A cover letter is your first chance to persuade the search committee and that (a) your skills and experiences match the position requirements and (b) that you’re a good fit for the departmental team/culture. You want to convey that you're an active scholar and teacher at the start of a productive career. Although the cover letter is formulaic, in the sense that there are a number of topics that need to be covered in a standard order, it should be a great deal more personal than the CV; it's your voice, not just a listing of your academic accomplishments. Revise your cover letter many times, soliciting advice from your advisor and others in your department as you do so. As with your CV, tailor your cover letter to the needs of the department and the mission of the institution. The typical length of a cover letter is one to one-and-a-half pages, but check with your faculty mentor or another colleague for advice on the standard in your discipline.
First impressions in writing matter, so make certain your letter is visually inviting and impeccably written. A poorly written or formatted letter ensures that you (and your materials) will end up in the "do not consider" pile.
Here are some general guidelines for writing a cover letter:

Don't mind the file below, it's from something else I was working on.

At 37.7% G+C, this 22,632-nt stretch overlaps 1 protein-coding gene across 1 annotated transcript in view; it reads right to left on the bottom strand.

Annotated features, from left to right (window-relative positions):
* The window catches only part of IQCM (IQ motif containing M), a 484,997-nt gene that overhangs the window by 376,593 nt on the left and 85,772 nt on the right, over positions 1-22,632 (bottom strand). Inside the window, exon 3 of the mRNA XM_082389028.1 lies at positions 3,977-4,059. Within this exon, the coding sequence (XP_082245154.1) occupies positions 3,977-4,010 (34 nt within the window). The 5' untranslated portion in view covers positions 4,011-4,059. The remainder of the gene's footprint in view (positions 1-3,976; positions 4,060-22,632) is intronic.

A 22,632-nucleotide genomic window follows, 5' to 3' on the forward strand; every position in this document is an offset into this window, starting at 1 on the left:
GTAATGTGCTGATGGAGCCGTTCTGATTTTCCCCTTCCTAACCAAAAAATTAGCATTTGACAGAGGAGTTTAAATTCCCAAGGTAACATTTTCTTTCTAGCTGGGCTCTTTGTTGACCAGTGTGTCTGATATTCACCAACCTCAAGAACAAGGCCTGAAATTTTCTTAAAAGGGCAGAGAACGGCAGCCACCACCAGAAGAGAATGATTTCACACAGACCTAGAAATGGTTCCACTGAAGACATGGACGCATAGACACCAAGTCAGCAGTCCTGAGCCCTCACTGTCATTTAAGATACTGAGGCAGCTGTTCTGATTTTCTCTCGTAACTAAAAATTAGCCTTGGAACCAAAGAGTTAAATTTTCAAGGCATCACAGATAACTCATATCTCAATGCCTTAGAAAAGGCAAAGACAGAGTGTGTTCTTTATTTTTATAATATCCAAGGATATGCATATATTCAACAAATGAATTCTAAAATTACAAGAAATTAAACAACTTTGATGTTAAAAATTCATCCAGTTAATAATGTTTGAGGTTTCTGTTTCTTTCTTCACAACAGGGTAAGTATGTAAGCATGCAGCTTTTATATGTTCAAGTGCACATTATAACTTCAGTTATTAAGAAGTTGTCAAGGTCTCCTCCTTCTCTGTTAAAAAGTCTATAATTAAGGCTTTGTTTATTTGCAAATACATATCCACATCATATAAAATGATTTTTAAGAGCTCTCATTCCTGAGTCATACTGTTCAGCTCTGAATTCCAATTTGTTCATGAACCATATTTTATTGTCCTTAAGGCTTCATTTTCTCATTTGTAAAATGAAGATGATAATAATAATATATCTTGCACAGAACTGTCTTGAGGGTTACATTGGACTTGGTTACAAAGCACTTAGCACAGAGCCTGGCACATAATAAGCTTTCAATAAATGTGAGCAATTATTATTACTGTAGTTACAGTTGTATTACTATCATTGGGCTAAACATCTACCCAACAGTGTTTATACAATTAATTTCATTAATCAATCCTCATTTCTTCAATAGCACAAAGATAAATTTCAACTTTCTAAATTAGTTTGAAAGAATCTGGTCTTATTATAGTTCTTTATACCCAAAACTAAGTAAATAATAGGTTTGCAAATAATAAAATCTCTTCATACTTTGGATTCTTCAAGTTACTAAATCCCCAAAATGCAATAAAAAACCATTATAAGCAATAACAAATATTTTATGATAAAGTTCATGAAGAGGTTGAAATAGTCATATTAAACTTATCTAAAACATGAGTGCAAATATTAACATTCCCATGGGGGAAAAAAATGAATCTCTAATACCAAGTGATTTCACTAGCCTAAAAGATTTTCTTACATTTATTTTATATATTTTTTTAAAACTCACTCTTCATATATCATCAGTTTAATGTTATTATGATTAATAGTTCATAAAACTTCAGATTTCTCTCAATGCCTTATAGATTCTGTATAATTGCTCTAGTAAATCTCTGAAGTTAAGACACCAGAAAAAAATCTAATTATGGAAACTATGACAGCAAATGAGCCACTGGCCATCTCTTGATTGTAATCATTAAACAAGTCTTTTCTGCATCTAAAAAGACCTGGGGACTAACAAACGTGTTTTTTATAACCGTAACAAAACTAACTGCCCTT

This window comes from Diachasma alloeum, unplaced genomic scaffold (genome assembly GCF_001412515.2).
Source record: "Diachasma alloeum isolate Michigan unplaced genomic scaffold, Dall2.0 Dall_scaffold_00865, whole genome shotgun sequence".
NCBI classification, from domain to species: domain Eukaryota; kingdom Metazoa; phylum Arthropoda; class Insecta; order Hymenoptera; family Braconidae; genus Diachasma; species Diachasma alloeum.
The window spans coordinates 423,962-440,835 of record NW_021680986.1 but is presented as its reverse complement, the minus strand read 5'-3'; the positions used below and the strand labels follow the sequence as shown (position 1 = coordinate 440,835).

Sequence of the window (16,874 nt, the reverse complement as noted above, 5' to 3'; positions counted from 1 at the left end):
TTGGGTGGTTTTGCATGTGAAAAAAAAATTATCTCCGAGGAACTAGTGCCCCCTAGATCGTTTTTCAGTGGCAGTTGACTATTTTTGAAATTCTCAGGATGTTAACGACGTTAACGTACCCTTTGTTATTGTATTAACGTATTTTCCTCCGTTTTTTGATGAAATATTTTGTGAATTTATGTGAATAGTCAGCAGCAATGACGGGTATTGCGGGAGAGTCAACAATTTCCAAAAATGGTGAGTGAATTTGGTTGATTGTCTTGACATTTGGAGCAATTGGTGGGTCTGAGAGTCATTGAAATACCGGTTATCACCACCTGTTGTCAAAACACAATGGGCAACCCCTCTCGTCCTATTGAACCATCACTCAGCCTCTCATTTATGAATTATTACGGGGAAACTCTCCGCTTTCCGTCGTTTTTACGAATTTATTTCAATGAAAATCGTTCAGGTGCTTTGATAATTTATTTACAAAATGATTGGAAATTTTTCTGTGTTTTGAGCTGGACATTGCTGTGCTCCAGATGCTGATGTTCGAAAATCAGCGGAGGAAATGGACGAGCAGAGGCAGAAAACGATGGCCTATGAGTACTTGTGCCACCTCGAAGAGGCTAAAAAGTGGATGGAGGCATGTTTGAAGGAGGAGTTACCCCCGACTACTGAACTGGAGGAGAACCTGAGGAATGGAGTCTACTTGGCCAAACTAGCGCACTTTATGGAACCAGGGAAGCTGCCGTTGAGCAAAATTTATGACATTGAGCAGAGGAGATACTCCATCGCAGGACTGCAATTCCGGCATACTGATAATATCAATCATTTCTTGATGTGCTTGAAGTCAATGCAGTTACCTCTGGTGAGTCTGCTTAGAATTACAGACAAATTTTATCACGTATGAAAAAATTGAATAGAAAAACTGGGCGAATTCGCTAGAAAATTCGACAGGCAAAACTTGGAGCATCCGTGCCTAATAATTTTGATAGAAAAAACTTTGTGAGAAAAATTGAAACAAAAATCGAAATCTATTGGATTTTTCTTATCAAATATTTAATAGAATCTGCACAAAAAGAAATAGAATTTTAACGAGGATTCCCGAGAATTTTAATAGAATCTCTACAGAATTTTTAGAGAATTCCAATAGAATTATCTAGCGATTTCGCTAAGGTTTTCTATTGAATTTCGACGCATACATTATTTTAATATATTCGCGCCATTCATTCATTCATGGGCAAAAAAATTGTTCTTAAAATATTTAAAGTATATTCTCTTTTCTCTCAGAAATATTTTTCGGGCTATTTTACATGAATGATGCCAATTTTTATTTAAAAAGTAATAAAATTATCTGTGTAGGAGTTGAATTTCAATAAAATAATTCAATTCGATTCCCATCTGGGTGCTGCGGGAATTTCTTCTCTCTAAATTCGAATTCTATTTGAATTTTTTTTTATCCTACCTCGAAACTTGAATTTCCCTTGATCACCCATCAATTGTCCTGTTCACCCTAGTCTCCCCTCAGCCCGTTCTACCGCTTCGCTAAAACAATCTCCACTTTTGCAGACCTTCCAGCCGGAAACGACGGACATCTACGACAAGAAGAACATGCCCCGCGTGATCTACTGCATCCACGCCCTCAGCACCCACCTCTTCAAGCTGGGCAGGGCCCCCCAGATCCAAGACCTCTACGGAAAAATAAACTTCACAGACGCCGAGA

- In your salutation, make an effort to address the letter to a specific person. If you don't know the name of the search committee chair, call the hiring department and ask. If they don’t give you a specific name, then address the letter to “Search Committee,” leaving off the word, “Dear.”
- In your first paragraph, refer to the job title as it appears in the announcement, and state where you learned of the position. State your expected date of completion and make a claim for your candidacy that you will support in the following paragraphs.
- Paragraphs 2–4 should address your current work and plans for future research. If you're applying for a position at an institution where teaching is the primary mission, emphasize teaching first. For a position at a research intensive institution, talk about your research first. Don't go into great detail about your experience (that's for your CV), but explain why your particular experiences and skills make you a great candidate for this job.
- In the last paragraph, mention additional campus or professional experiences that demonstrate skills you can bring to the position.
- As you close, state a willingness to forward additional materials and to meet for an interview.